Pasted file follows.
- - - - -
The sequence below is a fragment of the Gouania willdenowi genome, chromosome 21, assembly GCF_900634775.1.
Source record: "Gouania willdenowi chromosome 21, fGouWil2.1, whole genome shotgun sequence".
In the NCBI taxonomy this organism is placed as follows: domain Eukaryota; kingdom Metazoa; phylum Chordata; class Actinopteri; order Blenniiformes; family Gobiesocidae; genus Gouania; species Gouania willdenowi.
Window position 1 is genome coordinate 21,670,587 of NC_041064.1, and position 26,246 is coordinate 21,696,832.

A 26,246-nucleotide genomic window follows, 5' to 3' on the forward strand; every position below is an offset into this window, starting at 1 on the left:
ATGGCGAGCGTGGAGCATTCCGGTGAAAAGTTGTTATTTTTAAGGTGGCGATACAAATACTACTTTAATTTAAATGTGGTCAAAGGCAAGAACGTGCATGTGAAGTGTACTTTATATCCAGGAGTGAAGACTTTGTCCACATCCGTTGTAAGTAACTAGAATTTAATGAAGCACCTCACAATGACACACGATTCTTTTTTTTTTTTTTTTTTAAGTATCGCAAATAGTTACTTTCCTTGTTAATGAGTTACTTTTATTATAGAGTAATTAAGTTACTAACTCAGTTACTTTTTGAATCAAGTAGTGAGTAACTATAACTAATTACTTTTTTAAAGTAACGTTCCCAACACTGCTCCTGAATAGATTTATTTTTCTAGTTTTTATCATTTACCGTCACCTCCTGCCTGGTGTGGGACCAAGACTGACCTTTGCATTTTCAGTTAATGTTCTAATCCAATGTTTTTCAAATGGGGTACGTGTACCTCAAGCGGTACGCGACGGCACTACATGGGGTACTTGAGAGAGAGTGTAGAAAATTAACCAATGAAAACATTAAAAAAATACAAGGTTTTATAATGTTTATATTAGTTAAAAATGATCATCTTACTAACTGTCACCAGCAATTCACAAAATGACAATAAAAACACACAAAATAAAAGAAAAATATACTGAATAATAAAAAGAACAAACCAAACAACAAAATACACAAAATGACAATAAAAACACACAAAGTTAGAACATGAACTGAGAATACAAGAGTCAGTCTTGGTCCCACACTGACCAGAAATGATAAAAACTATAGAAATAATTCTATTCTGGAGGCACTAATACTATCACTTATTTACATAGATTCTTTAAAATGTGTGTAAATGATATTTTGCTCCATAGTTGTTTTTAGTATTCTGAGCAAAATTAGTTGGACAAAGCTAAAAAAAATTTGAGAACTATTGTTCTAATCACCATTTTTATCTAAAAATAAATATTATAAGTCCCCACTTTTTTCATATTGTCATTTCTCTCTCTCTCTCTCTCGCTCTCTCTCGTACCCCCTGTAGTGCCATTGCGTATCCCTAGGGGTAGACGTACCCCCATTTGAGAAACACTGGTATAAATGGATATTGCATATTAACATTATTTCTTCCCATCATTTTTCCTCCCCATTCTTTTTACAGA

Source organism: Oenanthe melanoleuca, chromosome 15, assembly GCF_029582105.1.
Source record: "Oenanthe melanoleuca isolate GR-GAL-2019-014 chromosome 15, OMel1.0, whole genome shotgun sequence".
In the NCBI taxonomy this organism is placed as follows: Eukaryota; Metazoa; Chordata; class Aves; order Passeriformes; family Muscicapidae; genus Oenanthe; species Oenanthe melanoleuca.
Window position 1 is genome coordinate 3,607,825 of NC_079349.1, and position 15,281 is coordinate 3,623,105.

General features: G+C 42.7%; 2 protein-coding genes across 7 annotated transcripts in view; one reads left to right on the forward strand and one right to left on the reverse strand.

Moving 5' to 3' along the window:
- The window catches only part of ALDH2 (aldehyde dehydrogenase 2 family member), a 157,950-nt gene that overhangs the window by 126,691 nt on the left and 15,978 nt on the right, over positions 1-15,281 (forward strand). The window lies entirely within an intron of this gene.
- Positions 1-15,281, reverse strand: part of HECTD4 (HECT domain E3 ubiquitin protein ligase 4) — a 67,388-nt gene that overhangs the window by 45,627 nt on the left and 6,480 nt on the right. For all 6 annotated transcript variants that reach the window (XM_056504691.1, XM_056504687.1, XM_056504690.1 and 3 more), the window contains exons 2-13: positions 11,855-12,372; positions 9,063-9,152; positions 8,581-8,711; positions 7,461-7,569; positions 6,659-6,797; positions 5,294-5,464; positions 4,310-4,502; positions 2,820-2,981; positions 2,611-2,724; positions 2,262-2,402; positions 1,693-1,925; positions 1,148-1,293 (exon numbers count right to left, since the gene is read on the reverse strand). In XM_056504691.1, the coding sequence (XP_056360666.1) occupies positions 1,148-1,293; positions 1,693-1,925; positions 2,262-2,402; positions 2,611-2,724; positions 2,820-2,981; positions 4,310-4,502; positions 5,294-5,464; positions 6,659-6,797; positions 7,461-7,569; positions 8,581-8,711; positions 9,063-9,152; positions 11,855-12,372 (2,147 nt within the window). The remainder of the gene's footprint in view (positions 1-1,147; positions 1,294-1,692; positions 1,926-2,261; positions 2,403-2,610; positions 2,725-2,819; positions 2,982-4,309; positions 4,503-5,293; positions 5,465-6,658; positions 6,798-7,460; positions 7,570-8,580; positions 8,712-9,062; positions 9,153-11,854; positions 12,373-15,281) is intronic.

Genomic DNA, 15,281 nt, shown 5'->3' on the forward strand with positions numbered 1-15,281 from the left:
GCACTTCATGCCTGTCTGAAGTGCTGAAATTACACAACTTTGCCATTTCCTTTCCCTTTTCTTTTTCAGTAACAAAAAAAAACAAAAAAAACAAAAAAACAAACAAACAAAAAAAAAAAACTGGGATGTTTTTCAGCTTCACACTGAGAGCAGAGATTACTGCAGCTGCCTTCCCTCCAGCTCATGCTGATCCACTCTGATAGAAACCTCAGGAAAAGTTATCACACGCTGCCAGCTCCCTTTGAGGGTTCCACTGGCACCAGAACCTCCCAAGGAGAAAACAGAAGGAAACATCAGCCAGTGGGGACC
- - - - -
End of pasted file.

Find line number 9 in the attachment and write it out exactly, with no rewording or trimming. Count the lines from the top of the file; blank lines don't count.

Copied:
In the NCBI taxonomy this organism is placed as follows: Eukaryota; Metazoa; Chordata; class Aves; order Passeriformes; family Muscicapidae; genus Oenanthe; species Oenanthe melanoleuca.